What’s that narrative? Primarily due to the proliferation of guns and ammo, violent crime is out of control and its rise seems unstoppable. That is, unless guns and ammo are prohibited which, of course, requires shredding the Second Amendment to the U.S. Constitution.
The actual narrative, based upon Federal Bureau of Investigation statistics from its 2013 Uniform Crime Report, indicates that:
- During the year 2012-2013, the number of violent crimes dropped across the United States by 4.4%.
- During the decade 2003-2013, the number of violent crimes declined by ~5%.
Ever heard those statistics reported by the mainstream media?
The actual narrative: Across the United States in 2013, there were 368 violent crimes/every 100k people. “Violent” means: murder, rape, aggravated assault, and robbery. In America’s 10 most dangerous states, there were 400+ violent crimes reported/100k residents. Those 10 most dangerous of the United States are:
- Alaska (the most dangerous of the United States)
- New Mexico
- South Carolina
Some additional factoids:
- All but 1 of the 10 most dangerous states reported a higher murder and non-negligent manslaughter rate than the national rate of 4.5 incidents/100k people.
- Louisiana reported ~11 murders/100,000 people, leading the nation.
- New Mexico led the nation with an estimated 450 aggravated assaults/100k residents.
Using the 2013 Census Bureau’s American Community Survey, the folks over at 24/7 Wall St.com also discovered some other types of crimes that were also more prevalent in the 10 most dangerous of the United States:
- There were 3k+ property crimes reported/100k residents in 8 of the 10 most dangerous states. The national rate was 2,730/100k residents.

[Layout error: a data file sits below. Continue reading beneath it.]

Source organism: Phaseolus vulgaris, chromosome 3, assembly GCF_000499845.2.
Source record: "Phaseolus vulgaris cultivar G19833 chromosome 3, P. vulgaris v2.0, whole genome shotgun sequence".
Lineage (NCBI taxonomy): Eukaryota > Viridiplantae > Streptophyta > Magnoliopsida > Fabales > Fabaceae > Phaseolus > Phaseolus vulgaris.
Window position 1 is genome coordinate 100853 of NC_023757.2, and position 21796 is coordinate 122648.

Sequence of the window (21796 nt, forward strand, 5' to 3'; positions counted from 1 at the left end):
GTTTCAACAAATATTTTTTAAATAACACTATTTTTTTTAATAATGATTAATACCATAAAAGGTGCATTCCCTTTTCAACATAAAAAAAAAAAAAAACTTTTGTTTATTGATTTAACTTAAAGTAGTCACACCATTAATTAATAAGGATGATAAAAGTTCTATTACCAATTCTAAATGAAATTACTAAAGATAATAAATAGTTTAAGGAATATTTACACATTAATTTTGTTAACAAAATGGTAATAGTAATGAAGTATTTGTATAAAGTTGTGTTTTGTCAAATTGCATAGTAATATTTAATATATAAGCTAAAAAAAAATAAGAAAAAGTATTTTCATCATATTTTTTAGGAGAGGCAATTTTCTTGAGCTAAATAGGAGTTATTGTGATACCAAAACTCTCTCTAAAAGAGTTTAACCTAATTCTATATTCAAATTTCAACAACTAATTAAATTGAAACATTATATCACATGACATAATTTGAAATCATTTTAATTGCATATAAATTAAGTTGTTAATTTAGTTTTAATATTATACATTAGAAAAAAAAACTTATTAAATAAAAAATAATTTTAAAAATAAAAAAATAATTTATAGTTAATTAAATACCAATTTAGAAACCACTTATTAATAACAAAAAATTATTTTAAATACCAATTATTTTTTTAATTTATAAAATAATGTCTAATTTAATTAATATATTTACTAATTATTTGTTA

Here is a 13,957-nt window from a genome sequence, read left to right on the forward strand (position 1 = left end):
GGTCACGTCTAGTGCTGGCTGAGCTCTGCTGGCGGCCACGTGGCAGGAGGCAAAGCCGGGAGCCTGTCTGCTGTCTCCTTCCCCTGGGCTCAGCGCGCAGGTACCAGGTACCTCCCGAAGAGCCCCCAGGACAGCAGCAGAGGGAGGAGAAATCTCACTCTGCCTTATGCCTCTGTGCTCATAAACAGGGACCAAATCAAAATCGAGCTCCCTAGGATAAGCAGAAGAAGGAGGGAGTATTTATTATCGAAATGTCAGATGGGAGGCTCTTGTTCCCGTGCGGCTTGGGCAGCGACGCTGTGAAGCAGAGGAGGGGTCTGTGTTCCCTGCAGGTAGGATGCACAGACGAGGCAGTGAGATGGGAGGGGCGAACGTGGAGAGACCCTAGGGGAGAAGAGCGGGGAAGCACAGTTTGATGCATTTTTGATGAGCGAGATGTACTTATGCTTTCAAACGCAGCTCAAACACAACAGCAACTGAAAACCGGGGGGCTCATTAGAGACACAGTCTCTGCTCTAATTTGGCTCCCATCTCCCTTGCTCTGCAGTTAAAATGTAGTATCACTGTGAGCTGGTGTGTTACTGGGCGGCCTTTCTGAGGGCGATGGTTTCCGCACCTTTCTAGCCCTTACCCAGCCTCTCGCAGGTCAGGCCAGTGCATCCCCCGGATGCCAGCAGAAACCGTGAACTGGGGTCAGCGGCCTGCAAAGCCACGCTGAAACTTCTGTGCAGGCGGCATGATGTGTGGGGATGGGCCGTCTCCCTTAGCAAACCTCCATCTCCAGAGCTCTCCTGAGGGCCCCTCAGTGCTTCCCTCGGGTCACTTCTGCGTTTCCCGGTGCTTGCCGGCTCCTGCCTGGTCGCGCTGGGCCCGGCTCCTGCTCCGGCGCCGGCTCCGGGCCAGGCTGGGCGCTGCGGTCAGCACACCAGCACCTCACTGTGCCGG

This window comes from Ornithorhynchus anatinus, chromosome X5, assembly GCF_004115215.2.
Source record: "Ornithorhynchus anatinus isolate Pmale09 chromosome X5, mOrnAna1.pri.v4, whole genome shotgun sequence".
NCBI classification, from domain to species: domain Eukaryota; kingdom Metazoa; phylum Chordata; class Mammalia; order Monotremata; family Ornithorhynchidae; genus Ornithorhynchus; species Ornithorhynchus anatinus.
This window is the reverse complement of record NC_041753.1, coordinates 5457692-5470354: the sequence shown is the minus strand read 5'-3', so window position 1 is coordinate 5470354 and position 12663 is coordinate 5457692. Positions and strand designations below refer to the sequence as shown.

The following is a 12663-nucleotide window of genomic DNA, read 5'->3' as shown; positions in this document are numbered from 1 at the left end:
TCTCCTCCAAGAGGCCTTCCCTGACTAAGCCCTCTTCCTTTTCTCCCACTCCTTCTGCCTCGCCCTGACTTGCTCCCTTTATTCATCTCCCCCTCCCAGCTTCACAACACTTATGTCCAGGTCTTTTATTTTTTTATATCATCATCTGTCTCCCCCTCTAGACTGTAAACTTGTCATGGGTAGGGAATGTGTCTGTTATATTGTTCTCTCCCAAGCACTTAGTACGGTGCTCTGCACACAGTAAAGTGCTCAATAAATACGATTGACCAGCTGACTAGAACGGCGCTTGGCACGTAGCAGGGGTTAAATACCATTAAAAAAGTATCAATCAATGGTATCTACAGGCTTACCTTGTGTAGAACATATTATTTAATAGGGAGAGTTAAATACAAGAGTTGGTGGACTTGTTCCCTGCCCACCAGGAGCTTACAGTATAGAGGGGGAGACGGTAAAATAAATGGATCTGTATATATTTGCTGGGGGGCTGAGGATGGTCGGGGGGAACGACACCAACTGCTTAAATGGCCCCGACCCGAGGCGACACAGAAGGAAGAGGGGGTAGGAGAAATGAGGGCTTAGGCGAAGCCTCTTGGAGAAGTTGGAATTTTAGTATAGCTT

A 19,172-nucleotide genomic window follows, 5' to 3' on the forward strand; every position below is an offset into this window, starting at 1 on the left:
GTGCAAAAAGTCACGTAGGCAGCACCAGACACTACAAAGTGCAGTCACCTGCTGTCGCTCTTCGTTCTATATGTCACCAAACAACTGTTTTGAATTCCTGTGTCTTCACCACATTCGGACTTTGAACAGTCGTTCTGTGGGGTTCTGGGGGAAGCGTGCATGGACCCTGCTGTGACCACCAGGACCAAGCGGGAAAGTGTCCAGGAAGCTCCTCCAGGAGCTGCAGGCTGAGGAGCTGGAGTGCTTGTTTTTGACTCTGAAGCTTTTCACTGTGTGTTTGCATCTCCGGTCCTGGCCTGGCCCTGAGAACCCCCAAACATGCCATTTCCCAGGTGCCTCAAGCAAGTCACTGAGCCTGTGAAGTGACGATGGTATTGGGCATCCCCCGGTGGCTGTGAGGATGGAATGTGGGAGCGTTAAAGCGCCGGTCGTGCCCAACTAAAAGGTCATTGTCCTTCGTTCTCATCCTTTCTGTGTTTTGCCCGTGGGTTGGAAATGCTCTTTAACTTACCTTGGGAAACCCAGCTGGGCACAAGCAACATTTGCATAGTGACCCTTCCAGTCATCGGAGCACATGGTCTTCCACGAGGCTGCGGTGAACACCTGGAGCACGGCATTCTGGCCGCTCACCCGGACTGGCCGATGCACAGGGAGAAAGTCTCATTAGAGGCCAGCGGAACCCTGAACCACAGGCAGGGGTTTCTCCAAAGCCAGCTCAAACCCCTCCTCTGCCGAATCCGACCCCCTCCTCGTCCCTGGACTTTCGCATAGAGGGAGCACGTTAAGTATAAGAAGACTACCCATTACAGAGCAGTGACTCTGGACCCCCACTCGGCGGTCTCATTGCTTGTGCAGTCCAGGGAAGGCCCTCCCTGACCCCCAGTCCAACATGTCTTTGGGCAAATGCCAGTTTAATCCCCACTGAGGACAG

- 9 of the 50 most dangerous large U.S. cities were located in one or more of the 10 most dangerous states. Memphis, Tennessee, Little Rock, Arkansas, and Baltimore, Maryland had nearly the highest violent crime rates among U.S. cities.
- The poverty rate in 6 of the most dangerous 10 states was higher than the national rate of 15.8%. Nearly 22% of New Mexico residents live below the poverty line, the second-highest nationwide and #1 on this list.
- Lower levels of education result in lower incomes later in life, which in turn can contribute to higher crime rates.
Even though seemingly inevitable in any community, any incidence of crime is abhorrent. That’s why police departments exist and the Second Amendment grants people the right to own guns and ammo.
But, this study raises an important question: How is it possible that the mainstream media’s narrative could be so completely wrong?
The answer is simple: Ideologues spew their view of reality, whether or not it’s rooted in fact.
Let the discussion begin…
To read the 24/7 Wall St.com study, click on the following link: